One of the mysteries of the English language finally explained.
Used to indicate that someone is being treated in the same way that they have treated others, typically badly.‘now the cruel biter was being cruelly bitten’
- ‘Arsenal, by the way, look like a case now of the biter bit.’
- ‘It's the old tale of the biter bit: Jarrett finds he doesn't hold all the cards, and Raja exacts revenge for being made to look like Liberace.’
- ‘Just twelve months later, he almost repeated the trick, taking Luton back to the final, though this time it was a case of the biter bit as, after leading 1 -, they finally succumbed 3-1 to Cloughie's Nottingham Forest.’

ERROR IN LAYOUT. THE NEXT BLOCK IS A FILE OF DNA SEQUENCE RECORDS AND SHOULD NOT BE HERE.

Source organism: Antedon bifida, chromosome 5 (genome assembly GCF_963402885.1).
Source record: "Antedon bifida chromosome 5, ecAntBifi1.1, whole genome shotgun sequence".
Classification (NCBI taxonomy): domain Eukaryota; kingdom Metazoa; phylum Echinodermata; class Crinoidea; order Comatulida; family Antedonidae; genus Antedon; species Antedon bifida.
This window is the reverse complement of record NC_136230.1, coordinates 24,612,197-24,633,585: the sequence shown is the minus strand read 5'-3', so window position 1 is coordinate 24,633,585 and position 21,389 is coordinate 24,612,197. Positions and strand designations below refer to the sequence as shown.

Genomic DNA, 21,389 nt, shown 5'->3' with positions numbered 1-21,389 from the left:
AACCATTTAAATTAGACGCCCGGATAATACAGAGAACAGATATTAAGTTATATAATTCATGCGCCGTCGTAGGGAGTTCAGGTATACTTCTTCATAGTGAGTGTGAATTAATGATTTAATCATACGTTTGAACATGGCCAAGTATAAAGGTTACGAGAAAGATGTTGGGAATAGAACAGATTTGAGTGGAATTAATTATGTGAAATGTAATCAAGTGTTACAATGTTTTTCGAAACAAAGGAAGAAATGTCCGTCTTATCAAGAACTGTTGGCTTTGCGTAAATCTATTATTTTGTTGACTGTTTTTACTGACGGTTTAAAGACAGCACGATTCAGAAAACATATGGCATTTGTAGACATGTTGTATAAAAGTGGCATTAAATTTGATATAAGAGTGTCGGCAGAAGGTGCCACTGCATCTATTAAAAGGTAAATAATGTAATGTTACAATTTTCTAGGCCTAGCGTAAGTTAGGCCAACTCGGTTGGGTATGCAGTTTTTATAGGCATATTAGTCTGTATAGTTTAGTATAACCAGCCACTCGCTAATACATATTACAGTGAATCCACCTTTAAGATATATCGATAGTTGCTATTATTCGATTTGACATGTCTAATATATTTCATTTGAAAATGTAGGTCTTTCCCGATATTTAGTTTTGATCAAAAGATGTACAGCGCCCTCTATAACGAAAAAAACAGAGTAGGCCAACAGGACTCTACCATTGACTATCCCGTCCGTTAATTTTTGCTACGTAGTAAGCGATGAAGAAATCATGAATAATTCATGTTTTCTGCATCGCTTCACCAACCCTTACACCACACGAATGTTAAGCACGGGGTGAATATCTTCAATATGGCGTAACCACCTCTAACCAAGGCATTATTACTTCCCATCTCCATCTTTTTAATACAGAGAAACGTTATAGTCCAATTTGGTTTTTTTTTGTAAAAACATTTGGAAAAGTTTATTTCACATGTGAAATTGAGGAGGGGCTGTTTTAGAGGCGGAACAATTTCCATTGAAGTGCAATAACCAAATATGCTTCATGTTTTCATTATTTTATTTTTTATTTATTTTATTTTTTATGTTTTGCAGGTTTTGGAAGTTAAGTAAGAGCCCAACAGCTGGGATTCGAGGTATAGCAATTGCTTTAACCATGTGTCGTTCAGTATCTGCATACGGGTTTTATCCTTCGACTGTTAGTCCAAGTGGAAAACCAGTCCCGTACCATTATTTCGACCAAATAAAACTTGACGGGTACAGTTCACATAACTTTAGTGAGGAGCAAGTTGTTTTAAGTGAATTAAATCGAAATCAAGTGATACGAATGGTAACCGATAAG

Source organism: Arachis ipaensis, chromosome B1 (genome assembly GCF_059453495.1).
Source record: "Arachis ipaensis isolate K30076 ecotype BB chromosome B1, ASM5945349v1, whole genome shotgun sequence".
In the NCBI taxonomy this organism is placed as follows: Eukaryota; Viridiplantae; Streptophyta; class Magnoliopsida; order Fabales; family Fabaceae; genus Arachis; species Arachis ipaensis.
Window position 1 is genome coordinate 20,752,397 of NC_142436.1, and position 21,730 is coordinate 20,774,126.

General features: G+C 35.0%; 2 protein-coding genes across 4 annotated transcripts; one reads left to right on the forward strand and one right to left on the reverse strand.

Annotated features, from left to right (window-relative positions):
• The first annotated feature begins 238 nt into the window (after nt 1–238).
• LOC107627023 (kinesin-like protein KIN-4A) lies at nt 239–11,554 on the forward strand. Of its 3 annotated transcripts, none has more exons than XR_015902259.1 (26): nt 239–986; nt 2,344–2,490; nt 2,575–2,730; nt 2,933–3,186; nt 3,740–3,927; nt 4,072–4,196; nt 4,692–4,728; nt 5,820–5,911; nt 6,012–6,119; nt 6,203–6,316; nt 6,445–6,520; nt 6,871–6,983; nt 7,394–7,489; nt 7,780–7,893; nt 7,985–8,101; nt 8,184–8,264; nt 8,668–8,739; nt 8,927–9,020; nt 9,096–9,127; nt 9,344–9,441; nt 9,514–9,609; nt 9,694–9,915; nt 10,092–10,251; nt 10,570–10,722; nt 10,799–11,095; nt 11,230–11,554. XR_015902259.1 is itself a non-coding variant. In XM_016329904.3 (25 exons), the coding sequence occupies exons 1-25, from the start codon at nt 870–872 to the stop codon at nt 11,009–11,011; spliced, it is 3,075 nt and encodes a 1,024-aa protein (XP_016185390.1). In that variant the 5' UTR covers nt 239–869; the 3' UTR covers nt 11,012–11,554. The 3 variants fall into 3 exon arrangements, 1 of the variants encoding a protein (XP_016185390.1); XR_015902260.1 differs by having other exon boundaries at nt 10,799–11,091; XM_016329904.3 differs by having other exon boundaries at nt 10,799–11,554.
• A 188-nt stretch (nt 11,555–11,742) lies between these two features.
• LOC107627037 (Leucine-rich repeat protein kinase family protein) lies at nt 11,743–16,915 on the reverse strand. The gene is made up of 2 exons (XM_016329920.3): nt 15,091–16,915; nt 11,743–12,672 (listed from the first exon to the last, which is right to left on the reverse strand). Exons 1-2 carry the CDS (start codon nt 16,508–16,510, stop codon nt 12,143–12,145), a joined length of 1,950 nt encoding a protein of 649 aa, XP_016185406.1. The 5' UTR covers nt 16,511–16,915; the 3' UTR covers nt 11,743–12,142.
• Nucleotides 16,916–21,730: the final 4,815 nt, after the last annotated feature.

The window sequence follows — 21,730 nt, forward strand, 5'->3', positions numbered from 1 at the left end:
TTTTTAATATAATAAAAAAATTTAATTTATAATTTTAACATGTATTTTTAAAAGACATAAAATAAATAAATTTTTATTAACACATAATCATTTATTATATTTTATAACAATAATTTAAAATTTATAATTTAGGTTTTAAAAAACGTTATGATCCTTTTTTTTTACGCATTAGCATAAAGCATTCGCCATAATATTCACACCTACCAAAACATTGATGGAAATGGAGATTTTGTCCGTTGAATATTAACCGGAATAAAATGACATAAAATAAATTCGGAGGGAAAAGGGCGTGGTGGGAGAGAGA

- ‘I do enjoy reading Guido's blog, it's fun, but this case of the biter bit was just too tempting to ignore.’
- ‘So the irony is delightful, a case of the biter bit, sort of, except that it is the NSW taxpayers that will have been bitten in the end if this judgement is upheld in any appeal.’
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